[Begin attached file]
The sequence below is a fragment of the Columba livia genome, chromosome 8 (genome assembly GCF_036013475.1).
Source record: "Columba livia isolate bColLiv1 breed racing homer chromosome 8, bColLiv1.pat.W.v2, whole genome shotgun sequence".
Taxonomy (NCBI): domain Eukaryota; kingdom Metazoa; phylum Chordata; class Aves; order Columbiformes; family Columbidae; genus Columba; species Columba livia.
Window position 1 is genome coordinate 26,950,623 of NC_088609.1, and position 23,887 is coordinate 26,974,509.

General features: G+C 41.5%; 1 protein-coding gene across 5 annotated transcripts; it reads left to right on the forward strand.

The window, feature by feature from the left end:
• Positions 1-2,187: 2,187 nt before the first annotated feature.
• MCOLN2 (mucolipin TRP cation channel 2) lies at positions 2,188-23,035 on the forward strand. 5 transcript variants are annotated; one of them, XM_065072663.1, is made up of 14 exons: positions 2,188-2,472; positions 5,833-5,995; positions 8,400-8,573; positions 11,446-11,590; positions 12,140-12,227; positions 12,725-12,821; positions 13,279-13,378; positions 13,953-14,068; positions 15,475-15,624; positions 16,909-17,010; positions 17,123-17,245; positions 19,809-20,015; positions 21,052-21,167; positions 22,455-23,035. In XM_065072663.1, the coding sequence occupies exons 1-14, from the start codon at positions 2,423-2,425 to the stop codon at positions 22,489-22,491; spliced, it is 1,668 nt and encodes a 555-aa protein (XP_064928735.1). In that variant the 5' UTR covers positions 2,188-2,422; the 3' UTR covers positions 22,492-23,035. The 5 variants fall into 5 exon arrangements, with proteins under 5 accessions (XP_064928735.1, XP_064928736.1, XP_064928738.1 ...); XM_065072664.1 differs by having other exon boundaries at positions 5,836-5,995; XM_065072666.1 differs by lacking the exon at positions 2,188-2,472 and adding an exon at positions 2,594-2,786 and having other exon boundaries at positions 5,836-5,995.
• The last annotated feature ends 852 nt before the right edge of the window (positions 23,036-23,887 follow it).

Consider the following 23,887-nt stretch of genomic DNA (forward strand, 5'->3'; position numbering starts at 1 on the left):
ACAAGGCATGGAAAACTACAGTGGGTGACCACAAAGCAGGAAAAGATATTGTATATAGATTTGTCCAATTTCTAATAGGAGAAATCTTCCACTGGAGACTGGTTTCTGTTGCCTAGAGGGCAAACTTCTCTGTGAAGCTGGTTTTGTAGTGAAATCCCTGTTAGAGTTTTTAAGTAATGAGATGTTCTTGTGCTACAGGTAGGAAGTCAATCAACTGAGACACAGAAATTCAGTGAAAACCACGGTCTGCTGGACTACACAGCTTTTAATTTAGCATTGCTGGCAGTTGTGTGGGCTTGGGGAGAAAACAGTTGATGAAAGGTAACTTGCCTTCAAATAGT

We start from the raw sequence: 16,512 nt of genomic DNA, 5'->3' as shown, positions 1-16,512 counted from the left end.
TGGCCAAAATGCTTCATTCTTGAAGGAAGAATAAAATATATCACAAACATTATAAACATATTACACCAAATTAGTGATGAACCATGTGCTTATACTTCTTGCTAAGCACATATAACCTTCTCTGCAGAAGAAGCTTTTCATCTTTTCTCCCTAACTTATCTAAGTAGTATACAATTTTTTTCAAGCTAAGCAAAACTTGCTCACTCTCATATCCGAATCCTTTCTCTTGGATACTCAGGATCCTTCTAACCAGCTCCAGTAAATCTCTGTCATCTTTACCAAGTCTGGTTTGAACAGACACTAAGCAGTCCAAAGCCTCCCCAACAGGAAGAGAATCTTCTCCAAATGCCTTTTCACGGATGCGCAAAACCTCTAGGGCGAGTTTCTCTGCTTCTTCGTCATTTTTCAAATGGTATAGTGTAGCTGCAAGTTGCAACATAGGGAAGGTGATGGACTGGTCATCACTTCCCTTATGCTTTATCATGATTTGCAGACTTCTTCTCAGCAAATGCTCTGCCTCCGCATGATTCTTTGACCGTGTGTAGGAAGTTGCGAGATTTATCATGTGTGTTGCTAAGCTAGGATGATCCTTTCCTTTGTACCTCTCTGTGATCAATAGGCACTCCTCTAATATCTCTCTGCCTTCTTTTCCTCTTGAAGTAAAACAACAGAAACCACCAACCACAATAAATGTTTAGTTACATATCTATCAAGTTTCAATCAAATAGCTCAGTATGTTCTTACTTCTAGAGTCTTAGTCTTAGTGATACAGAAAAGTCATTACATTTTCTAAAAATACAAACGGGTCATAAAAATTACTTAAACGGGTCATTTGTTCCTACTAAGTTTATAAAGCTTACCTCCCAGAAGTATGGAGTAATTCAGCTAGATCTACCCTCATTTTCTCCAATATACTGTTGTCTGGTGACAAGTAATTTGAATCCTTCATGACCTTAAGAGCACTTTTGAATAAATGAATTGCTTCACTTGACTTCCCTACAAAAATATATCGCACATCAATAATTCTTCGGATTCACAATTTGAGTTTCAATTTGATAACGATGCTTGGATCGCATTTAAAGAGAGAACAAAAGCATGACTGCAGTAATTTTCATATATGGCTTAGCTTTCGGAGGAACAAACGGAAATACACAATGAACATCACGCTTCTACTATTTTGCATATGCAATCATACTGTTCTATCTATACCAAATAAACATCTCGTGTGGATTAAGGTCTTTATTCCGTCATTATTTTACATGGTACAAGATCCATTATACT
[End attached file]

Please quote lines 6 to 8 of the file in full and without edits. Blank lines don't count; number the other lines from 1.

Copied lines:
The window, feature by feature from the left end:
• Positions 1-2,187: 2,187 nt before the first annotated feature.
• MCOLN2 (mucolipin TRP cation channel 2) lies at positions 2,188-23,035 on the forward strand. 5 transcript variants are annotated; one of them, XM_065072663.1, is made up of 14 exons: positions 2,188-2,472; positions 5,833-5,995; positions 8,400-8,573; positions 11,446-11,590; positions 12,140-12,227; positions 12,725-12,821; positions 13,279-13,378; positions 13,953-14,068; positions 15,475-15,624; positions 16,909-17,010; positions 17,123-17,245; positions 19,809-20,015; positions 21,052-21,167; positions 22,455-23,035. In XM_065072663.1, the coding sequence occupies exons 1-14, from the start codon at positions 2,423-2,425 to the stop codon at positions 22,489-22,491; spliced, it is 1,668 nt and encodes a 555-aa protein (XP_064928735.1). In that variant the 5' UTR covers positions 2,188-2,422; the 3' UTR covers positions 22,492-23,035. The 5 variants fall into 5 exon arrangements, with proteins under 5 accessions (XP_064928735.1, XP_064928736.1, XP_064928738.1 ...); XM_065072664.1 differs by having other exon boundaries at positions 5,836-5,995; XM_065072666.1 differs by lacking the exon at positions 2,188-2,472 and adding an exon at positions 2,594-2,786 and having other exon boundaries at positions 5,836-5,995.